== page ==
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The commissioners of the Southeastern Conference and Pac-12 are scheduled to meet with lawmakers in Washington on Thursday to lobby for federal legislation to regulate name, image and likeness compensation to athletes.
Greg Sankey of the SEC and George Kliavkoff of the Pac-12 plan to meet with Sen. Maria Cantwell (D-Wash.), Sen. Marsha Blackburn (R-Tenn.) and other lawmakers, a person who has been briefed on the commissioners’ trip to Capitol Hill told The Associated Press on Wednesday night.
The person spoke to AP on condition of anonymity because neither conference was making the lobbying efforts public. Sports Illustrated first reported the planned visit.
The commissioners of two of the five wealthiest conferences want to lay out the negative ramifications on college sports and athletes if the status quo remains unchanged when it comes to NIL compensation. They also plan to present a framework for a possible solution.
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The NCAA lifted its ban on athletes earning money for endorsement and sponsorship deals last year, but with no detailed and uniform rules in place. Left practically unregulated, NIL has quickly become intertwined with recruiting with millions of dollars suddenly available to athletes from well-heeled donors.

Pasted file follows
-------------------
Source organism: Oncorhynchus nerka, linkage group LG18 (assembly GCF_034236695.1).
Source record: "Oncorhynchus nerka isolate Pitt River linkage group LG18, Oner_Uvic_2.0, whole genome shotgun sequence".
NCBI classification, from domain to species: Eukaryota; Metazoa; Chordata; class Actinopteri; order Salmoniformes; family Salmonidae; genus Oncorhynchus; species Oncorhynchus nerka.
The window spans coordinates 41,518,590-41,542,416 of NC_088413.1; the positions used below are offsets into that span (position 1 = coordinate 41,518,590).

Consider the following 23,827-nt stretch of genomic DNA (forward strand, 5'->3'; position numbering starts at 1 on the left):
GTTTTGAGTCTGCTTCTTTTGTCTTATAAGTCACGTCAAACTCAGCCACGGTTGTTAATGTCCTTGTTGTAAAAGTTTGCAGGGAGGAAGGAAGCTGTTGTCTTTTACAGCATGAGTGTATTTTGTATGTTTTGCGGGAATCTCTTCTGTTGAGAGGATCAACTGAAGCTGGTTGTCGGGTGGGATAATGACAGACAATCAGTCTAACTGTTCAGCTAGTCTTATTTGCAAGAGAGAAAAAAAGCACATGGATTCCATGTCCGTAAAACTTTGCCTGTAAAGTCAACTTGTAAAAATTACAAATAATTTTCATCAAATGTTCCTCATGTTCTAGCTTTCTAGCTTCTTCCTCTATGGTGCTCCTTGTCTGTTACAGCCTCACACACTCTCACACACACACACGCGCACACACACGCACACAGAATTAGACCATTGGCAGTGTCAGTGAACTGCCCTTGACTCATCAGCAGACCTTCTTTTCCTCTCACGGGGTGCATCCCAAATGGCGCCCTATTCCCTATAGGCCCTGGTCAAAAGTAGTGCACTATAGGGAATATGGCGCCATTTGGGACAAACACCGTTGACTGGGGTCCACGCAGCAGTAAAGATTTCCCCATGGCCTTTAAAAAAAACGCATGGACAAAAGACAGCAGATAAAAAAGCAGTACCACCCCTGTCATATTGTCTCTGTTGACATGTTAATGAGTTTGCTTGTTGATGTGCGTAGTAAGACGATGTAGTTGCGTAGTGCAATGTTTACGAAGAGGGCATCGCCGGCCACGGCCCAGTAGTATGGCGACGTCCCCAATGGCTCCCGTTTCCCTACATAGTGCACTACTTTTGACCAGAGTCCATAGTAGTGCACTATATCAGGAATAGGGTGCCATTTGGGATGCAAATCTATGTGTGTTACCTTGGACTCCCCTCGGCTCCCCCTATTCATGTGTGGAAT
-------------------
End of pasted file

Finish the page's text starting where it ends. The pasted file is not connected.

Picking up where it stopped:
Coaches and administrators are concerned that booster-funded organizations have been luring recruits and all but transferring athletes to their schools with payments that are recruiting inducements in disguise as NIL deals.
The commissioners also plan to detail the potential damage that would be done to the majority of college athletes if those who play in the high-profile sports of football and men’s basketball were deemed employees of the universities and required to be paid. The NCAA and its member schools have long opposed the idea of paying athletes.
The Pac-12, Big Ten and Big 12 were among the major college football conferences holding spring meetings at the same resort in Arizona this week.
In an interview earlier Wednesday with the AP, Kliavkoff said the commissioners of the Power Five conferences were obligated to take a leadership role in shaping the future of college sports during a turbulent time.
“I believe that all of us agree on the idea that NIL is a good thing and that student athletes should be able to earn money using their name, image and likeness,” Kliavkoff said. “I think we all agree that there should be a few very definitive limitations on that to prevent schools from buying kids or pay-for-play. And I think there’s alignment (among commissioners) that we believe in the collegiate model, and we think a finding by anyone that our student-athletes are employees is an existential threat to the collegiate model.”